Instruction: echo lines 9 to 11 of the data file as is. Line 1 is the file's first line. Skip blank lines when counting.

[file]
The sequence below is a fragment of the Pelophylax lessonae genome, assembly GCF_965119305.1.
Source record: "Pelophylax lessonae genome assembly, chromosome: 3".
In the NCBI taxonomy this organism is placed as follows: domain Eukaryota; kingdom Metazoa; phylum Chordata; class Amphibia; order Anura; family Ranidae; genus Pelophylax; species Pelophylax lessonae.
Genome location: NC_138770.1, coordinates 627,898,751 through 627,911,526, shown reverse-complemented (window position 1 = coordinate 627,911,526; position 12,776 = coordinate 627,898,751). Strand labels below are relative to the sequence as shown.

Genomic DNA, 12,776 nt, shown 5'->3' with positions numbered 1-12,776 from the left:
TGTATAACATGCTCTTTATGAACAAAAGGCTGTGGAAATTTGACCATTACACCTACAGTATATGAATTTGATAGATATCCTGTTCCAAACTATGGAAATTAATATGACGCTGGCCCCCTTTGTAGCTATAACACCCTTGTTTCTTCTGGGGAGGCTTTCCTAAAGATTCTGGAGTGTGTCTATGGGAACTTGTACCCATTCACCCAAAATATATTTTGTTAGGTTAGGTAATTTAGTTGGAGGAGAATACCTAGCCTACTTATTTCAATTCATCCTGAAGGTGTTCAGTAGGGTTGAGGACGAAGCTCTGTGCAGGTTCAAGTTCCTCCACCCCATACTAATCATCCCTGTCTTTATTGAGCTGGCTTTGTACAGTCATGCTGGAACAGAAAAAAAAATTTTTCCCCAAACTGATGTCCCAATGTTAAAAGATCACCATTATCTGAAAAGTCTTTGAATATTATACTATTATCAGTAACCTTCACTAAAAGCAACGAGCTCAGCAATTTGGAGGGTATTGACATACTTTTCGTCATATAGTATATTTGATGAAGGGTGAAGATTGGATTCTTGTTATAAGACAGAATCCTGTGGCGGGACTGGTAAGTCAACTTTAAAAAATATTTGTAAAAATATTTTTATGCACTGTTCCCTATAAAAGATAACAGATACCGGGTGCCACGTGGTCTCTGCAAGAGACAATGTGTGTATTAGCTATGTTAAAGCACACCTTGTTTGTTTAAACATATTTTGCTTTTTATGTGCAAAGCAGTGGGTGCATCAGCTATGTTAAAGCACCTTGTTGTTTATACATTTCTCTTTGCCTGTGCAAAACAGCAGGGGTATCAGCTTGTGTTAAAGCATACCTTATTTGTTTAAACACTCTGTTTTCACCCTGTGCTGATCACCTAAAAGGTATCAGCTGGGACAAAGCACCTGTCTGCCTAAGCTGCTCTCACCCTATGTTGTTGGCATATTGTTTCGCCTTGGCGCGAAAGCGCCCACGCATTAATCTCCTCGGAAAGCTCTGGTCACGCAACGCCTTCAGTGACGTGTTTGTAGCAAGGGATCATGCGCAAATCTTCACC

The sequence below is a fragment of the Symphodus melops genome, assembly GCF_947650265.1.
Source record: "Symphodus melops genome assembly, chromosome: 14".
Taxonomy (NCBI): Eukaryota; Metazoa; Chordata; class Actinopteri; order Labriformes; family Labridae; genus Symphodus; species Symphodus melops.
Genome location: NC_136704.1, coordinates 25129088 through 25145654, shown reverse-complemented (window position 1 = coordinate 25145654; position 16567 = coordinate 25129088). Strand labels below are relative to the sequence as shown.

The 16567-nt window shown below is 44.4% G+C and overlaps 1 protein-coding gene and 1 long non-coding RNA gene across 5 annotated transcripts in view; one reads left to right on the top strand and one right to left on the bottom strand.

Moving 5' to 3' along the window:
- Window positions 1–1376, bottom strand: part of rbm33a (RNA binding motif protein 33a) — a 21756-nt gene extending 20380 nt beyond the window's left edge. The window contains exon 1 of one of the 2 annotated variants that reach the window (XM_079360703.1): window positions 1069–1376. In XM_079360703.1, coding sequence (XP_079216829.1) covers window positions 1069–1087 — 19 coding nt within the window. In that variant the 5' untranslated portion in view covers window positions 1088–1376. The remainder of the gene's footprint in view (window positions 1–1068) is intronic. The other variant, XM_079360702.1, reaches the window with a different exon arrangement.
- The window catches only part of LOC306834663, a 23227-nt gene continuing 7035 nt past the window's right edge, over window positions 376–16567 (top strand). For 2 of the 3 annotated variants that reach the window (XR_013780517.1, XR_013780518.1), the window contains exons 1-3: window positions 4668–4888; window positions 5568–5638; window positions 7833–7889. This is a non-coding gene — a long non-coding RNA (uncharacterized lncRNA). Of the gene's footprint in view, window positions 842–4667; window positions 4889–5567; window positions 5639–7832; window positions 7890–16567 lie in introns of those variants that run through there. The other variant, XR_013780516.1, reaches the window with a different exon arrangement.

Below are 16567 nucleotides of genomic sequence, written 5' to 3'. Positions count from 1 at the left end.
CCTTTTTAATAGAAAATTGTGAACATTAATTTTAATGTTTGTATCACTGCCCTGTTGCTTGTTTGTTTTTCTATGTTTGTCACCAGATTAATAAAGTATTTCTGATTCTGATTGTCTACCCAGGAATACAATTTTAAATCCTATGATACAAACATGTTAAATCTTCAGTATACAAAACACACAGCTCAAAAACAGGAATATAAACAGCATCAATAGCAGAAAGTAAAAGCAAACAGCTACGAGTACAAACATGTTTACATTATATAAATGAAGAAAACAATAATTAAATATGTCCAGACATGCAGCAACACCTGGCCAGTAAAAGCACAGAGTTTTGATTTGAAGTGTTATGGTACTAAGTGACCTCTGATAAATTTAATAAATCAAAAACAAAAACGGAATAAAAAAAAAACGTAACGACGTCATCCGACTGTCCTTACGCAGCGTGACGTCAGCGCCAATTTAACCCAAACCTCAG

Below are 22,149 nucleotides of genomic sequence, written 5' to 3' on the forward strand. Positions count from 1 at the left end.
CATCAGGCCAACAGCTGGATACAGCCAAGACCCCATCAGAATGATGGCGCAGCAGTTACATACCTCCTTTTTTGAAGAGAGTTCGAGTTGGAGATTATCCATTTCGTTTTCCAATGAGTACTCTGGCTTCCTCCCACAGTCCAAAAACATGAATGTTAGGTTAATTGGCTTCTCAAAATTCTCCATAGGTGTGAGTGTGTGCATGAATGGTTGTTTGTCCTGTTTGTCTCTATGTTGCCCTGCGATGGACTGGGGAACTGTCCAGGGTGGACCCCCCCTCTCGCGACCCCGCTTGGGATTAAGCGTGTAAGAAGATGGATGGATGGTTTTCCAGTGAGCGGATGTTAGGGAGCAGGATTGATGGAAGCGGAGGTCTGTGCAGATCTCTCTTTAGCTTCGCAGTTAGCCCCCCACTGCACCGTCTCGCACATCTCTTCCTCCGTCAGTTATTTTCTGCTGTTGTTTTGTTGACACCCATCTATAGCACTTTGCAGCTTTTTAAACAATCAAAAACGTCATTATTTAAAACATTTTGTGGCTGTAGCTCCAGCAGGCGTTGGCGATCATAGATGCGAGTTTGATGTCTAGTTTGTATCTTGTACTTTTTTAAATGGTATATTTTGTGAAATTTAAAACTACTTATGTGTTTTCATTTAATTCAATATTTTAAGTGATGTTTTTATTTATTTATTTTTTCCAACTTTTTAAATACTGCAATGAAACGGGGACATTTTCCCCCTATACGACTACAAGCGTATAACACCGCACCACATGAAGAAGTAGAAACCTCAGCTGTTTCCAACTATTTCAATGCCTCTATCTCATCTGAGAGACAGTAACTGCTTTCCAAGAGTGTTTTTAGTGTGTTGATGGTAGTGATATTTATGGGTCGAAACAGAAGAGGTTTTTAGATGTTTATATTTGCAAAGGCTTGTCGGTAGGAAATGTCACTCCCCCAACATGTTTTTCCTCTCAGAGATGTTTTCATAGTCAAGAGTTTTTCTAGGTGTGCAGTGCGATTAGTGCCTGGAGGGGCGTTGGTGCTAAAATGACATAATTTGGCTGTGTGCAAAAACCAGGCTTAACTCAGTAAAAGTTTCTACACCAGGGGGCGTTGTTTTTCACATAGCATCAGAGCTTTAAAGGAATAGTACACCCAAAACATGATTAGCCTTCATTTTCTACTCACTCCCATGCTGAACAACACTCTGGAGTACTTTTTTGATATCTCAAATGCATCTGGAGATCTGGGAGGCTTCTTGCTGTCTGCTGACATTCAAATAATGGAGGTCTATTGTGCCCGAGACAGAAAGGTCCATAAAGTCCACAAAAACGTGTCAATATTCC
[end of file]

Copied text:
Taxonomy (NCBI): Eukaryota; Metazoa; Chordata; class Actinopteri; order Labriformes; family Labridae; genus Symphodus; species Symphodus melops.
Genome location: NC_136704.1, coordinates 25129088 through 25145654, shown reverse-complemented (window position 1 = coordinate 25145654; position 16567 = coordinate 25129088). Strand labels below are relative to the sequence as shown.

The 16567-nt window shown below is 44.4% G+C and overlaps 1 protein-coding gene and 1 long non-coding RNA gene across 5 annotated transcripts in view; one reads left to right on the top strand and one right to left on the bottom strand.